The most common Christian theology is that God is infinitely merciful and just. This is repeated over and over like a mantra.
Of course being merciful and just doesn't mean that bad people should never be punished. However, it does mean that the punishment should be humane and uncruel. There's a reason why things like torture and unusual punishment are considered to be against basic human rights and morals. Punishing people for their crimes does not mean that they should be made to suffer needlessly.
When you read how God behaves in the Bible, it paints a rather different picture from an "infinitely merciful God." And I'm not talking just about eternal torture in Hell. I'm referring to how God punishes living people in the Bible's stories.
Noah's flood is really ubiquitous to the Christian theology. It's really prevalent and something found everywhere, from serious theological papers to children's books. That's right, children's books. Basically no Christian seems to even try to think what kind of story it is.
So humanity had become completely corrupt and wicked, and God wanted to destroy them all. How does the infinitely merciful and just God does this? Does he, for example, make them just disappear? (After all, if God is all-powerful, that shouldn't be any problem at all.) Or maybe just make them suddenly die and that's it? No, he decides to flood everything.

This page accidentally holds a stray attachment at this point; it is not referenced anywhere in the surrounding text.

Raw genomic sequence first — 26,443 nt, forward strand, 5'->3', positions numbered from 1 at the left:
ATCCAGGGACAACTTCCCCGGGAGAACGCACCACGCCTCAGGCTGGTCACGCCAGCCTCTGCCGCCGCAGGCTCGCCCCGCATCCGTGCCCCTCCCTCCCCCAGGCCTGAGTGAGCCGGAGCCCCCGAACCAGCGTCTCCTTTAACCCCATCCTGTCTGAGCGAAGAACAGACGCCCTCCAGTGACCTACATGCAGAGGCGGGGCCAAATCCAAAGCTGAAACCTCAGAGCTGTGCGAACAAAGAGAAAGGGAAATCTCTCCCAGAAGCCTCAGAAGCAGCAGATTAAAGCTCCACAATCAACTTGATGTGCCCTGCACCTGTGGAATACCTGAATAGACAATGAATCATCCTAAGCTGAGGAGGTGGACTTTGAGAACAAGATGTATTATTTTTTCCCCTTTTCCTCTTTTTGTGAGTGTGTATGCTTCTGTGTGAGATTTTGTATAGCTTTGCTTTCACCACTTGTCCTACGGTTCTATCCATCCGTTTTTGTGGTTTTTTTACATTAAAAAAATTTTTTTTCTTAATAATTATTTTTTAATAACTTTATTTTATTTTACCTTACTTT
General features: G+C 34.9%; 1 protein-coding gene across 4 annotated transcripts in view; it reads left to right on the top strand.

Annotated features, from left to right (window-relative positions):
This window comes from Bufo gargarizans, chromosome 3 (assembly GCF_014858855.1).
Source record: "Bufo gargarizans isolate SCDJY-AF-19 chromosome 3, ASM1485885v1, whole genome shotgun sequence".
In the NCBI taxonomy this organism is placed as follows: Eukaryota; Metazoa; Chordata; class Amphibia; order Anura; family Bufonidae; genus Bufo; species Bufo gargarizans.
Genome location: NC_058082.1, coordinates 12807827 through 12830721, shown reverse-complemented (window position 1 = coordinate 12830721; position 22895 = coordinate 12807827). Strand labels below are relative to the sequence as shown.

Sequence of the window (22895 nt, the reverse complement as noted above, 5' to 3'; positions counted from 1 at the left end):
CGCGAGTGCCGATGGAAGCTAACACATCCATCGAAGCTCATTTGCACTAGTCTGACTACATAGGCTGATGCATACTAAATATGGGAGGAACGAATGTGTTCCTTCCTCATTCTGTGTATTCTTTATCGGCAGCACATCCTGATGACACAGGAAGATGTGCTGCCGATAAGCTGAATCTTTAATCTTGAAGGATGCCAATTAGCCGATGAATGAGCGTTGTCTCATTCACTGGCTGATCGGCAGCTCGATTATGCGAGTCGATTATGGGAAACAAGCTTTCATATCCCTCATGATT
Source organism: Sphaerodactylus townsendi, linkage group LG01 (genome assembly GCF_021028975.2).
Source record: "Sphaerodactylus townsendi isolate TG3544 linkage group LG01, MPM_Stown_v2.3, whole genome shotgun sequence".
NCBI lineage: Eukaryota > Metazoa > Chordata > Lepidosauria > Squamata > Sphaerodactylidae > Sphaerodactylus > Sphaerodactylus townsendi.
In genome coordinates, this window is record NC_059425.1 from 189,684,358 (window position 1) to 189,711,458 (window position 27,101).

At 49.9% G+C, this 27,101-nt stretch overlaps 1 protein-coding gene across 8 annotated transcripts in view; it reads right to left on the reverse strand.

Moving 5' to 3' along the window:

Flooding is a huge catastrophe that causes enormous amount of destruction and suffering. There's probably no need to point out the news footage from recent tsumanis in order to get a good picture of what it looks like. It's a horrible, horrible way of making people, adults, children, everybody, die in agony and suffering. And this is being told in children's books.
Or what about Sodoma and Gomorra? God wanted to punish these cities for their corruption and wickedness, so what does the infinitely merciful and just God do? He makes fire rain from the skies. This is ostensibly even worse than flooding them.
Do these and other similar acts sound like the behavior of an infinitely merciful and just ruler? Or do they sound like the behavior of a cruel and power-hungry dictator who has no qualms in making his subjects suffer horrible and agonizing deaths because he doesn't like them, even though he could perfectly well treat them in a more humane way?
What exactly is the claim of infinite mercy and justice based on? Not on the Bible stories, that's for sure.